James W. Soong
For the foreseeable future, patent applications involving artificial intelligence technologies will increase with the continued proliferation of such technologies. However, subject matter eligibility can be a significant challenge in securing patents on artificial intelligence and machine learning.
Eric Alan Stone and Catherine Nyarady
The Supreme Court is considering a petition in a §101 case, in which the Federal Circuit split six-to-six in denying rehearing en banc, and in which the Supreme Court recently called for the views of the Solicitor General.
Andrei Iancu and David J. Kappos
For the U.S. to maintain its technological edge, it must encourage Americans to make more discoveries in AI and other emerging technologies. This in turn requires providing strong IP rights to incentivize and protect the huge investments required to make those discoveries.
The Justice Department has confirmed it is looking to develop new policies surrounding how standard-essential patents might be used as tools for anticompetitive practices. The change in policy will mean big business for law firms that can combine highly technical IP advice with their antitrust and litigation practices.
United States v. Arthrex, Inc.
Proving that even the driest of constitutional issues can have significant practical effect, the U.S. Supreme Court recently heard argument in United States v. Arthrex. Before the Court was whether administrative judges of the PTAB have been appointed unconstitutionally.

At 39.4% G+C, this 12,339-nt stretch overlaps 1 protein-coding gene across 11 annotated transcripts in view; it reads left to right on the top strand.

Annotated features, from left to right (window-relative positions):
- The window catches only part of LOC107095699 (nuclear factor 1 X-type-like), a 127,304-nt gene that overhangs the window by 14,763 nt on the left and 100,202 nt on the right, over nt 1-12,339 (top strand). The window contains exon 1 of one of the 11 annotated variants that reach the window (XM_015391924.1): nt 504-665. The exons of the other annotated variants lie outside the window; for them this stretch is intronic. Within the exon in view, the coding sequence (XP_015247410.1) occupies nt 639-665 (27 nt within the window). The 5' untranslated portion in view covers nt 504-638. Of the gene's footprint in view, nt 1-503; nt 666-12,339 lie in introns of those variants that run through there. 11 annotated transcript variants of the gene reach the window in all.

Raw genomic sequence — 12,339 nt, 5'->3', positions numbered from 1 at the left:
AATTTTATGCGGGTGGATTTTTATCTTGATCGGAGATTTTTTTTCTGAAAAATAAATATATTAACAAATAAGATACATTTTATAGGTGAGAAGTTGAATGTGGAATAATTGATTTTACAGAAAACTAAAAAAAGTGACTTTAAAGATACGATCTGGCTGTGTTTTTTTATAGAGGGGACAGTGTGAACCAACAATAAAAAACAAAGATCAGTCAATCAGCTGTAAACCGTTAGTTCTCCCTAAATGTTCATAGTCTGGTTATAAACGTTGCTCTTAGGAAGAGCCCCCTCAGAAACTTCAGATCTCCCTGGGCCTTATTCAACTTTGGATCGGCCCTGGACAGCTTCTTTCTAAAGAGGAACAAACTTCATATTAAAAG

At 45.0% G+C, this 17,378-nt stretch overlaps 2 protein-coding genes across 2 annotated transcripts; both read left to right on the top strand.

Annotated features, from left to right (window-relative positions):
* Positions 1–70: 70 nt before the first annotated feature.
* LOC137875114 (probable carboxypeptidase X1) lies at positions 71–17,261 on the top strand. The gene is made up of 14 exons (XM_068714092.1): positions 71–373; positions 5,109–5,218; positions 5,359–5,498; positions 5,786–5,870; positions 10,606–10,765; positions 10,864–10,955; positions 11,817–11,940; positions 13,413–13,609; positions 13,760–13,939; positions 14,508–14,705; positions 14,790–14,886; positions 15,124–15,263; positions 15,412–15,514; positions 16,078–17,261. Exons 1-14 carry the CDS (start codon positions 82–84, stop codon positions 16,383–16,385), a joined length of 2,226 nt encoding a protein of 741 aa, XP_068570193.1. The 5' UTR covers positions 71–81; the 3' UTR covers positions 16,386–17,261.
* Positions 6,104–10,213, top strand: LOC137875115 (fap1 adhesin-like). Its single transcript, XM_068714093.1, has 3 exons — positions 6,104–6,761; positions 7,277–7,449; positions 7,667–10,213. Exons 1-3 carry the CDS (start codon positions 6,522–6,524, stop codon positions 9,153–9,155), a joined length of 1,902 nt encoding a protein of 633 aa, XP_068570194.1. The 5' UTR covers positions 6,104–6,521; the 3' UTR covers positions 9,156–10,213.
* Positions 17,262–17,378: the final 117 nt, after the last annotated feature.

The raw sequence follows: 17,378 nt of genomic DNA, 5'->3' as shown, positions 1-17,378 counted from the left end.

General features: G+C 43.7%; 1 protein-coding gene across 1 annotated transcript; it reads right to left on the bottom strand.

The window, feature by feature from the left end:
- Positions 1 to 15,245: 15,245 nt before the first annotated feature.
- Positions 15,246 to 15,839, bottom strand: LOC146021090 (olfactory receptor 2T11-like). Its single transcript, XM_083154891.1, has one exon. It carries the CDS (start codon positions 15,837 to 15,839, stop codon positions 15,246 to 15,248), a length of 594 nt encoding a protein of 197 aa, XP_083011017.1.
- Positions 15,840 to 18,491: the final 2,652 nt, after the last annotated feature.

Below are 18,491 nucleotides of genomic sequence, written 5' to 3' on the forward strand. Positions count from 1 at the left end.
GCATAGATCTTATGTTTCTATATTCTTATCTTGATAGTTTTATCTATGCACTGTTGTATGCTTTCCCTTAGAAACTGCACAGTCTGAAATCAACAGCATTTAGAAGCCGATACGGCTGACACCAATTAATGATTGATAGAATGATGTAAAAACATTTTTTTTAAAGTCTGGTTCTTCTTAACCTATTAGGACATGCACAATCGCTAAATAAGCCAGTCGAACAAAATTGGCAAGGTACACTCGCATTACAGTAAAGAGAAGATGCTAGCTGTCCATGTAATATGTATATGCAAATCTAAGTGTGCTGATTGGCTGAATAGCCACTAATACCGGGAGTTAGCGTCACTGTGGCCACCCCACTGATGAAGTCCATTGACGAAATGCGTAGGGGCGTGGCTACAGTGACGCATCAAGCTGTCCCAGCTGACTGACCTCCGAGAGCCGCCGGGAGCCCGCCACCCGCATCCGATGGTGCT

As intellectual property continues to influence business operations, more companies are considering defensive patent pools as a strategic measure to guard against threats that can stifle innovation and growth for both businesses and industries.
The audit clause itself is not something to be feared. It is a necessary means for the licensor to protect its interests and to guard against unscrupulous licensees. But it is a mistake to think that the clause is there solely to prevent malfeasance.
Brandon Leahy Susanna Lichter and Eva Yin
The legal implications of branding generally arise initially for companies during the process of selecting a company name and any initial product or service names. For drug development companies, however, careful consideration should also be paid to the implications of branding a clinical trial.
Joshua R. Stein and Jeff Ginsberg
Federal Circuit: Post-Employment Assignment Clause Void Under California Law
Federal Circuit No New Trial for Improper “Pennies on the Dollar” Rhetoric
A patentee should consider patent marking issues when negotiating a patent license, as well as during the term of the license. Otherwise, the patentee may find that its damages for patent infringement are limited due to its licensee’s failure to mark.